In late February Sony made available updates which include mitigations for Meltdown and Spectre for their Xperia X and Xperia X Compact phones which brings the build number to 34.4.A.2.19

Microsoft Issues Microcode Updates:
As previously mentioned when this blog post was first published; updates for the Meltdown and Spectre vulnerabilities are made up of software updates, microcode updates and firmware (BIOS updates) and GPU drivers.

Due to the complexity of updating the firmware of computer systems which is very specific and potentially error prone (if you apply the wrong update to your device it can render it useless, meaning it will need to be repaired/replaced (which is not always possible) Microsoft in early March began to issue microcode driver updates (as VMware describes they can be used as substitutes for firmware updates). Microcode updates have been issued in the past to address CPU reliability issues when used with Windows.

Intel Firmware Updates:
As with previous microcode updates issued by Intel in late February; these updates seek to resolve variant 2 of the Spectre vulnerability (CVE-2017-5715).

While Intel has issued these updates; they will be made available separately by the manufacturer of your motherboard of your system for servers, desktops and laptops or the motherboard manufacturer for any custom built systems you may have. You will have to determine from the updates those vendors issue if they are available for the products that you own.

Unfortunately not all systems will receive these updates e.g. most recent system was assembled in 2014 and has not received any updates from the vendor; the vendor has issued updates on their more recent motherboards. Only my 2016 laptop was updated. This means that for me; replacing the systems gradually is the only means of addressing variant 2 of the Spectre vulnerability.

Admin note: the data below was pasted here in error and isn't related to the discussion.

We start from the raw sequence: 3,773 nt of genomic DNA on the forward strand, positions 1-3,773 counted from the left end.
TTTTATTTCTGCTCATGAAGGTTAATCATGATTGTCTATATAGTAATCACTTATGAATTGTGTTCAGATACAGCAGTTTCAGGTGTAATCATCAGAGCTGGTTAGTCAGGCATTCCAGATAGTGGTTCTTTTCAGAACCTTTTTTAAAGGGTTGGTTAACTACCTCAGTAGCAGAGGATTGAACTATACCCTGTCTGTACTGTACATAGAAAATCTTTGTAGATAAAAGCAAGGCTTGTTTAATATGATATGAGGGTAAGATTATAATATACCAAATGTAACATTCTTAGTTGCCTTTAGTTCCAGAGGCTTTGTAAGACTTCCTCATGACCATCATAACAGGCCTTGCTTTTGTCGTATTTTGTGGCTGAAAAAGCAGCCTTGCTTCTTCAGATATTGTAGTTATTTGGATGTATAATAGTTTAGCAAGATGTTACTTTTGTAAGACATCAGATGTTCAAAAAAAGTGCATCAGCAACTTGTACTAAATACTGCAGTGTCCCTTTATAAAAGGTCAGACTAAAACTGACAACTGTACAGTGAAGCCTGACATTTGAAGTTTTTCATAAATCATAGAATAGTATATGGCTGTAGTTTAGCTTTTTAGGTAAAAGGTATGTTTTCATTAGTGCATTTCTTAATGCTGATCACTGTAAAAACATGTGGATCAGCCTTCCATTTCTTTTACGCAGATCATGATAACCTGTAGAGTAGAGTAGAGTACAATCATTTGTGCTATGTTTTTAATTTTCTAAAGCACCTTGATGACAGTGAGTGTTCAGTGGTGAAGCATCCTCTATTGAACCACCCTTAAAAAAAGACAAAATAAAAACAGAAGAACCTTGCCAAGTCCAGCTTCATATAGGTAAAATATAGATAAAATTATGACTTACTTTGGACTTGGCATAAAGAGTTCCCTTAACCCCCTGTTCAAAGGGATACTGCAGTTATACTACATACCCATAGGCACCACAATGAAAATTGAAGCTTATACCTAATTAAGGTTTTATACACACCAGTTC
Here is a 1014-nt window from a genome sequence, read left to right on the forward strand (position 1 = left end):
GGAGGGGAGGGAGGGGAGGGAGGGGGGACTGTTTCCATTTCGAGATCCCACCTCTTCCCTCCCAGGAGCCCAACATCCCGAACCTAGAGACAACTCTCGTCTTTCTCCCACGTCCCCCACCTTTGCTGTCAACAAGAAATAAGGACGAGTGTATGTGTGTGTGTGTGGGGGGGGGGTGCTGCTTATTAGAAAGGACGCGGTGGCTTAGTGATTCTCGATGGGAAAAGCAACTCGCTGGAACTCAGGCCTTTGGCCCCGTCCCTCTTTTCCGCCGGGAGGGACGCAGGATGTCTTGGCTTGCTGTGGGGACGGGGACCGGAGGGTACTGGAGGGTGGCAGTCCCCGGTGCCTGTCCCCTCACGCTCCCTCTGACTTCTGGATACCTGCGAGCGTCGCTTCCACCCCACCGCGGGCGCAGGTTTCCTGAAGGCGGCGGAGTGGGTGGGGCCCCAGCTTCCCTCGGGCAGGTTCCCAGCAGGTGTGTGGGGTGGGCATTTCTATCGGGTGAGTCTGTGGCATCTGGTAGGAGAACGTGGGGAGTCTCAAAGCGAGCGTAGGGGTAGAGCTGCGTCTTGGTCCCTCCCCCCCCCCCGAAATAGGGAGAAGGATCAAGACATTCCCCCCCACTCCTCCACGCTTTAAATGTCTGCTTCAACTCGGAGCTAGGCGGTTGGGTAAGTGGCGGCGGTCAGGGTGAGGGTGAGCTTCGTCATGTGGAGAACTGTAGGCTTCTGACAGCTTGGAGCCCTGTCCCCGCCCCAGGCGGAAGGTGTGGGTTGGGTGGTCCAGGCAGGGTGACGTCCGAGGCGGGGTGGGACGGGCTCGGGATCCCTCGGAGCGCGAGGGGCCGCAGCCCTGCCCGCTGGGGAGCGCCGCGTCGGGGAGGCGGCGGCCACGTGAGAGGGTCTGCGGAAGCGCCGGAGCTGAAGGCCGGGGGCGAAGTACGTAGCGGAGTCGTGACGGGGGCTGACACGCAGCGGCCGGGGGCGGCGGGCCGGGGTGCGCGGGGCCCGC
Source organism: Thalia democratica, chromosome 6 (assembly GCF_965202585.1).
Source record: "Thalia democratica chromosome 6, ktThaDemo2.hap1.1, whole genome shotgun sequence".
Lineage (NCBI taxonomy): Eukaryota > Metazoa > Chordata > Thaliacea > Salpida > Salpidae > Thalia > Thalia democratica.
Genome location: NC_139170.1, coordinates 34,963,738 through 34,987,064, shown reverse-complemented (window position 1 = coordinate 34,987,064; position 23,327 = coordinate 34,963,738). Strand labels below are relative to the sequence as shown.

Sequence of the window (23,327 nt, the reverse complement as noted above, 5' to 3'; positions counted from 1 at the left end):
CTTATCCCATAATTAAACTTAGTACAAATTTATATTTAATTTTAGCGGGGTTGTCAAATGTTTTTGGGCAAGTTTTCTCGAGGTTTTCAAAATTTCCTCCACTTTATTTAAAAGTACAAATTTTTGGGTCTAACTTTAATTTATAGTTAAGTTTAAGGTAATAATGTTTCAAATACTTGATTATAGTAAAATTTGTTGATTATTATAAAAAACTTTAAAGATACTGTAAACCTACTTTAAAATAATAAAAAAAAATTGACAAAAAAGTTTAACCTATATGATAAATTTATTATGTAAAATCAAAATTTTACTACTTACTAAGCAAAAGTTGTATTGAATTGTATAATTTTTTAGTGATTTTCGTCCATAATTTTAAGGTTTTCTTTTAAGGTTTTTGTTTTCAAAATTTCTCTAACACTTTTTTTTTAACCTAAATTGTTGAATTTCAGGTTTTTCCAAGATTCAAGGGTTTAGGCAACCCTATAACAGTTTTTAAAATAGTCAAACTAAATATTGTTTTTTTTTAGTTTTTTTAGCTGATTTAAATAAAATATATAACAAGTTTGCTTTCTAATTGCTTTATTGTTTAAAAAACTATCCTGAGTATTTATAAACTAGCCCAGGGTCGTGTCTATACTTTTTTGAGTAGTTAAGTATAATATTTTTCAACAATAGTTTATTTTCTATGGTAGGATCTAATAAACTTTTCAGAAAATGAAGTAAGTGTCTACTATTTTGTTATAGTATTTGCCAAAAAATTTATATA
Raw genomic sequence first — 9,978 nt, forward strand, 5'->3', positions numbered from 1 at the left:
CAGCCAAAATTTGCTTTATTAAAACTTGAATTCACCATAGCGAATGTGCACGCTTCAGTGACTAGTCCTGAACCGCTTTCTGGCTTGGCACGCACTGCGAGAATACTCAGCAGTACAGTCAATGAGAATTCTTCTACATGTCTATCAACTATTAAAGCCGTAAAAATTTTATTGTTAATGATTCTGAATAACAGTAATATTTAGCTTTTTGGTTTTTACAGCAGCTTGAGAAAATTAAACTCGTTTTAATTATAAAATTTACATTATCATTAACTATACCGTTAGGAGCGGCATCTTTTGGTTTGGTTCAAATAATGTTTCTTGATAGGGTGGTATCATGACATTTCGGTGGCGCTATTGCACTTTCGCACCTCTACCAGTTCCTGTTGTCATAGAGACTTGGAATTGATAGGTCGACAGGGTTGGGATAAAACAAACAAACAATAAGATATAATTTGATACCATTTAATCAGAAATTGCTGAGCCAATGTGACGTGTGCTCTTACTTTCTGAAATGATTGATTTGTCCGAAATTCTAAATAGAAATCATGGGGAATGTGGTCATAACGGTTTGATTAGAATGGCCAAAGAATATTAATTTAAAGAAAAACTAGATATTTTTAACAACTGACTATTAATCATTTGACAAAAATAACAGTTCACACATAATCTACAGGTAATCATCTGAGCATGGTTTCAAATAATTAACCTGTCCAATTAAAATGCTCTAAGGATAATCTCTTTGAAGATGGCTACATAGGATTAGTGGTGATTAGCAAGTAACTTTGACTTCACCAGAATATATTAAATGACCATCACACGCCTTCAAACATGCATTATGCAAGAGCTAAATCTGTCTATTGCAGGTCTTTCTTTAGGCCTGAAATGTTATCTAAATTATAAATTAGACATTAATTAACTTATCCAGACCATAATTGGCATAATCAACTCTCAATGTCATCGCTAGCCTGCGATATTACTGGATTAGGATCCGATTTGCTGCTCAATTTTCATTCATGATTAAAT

Intel’s updates are for the Broadwell (5th generation CPUs i.e. 5000 series) and Haswell (4th generation CPUs i.e. 4000 series).

Microsoft Surface Pro:
Earlier this week Microsoft released firmware updates for their Surface Pro which mitigate the Meltdown and Spectre vulnerabilities. This link provides further details and how to install the updates.

Microsoft Issues Further Security Update on the 29th March:
As noted in my separate post; please refer to that post for details of a security update for Windows 7 SP1 64 bit and Windows Server 2008 R2 SP1 64 bit that resolve a regression (an un-intentional coding error resulting in a previously working software feature no longer working, alternative definition here) which introduced an additional elevation of privilege (defined) security vulnerability in the kernel (defined) of those Windows versions.

Microsoft Offers Bug Bounty for Meltdown and Spectre vulnerabilities:
Microsoft have announced bug bounties from $5000 to $250,000 to security researchers who can locate and provide details of exploits for these vulnerabilities upon Windows, Azure and Microsoft Edge.

If such a programme is successful it could prevent another instance of needing to patch further related vulnerabilities after the issues have been publicly disclosed (defined). This is sure to assist the system administrators of large organisations who currently in the process of deploying the existing updates or who may be testing systems on a phased basis to ensure performance is not compromised too much.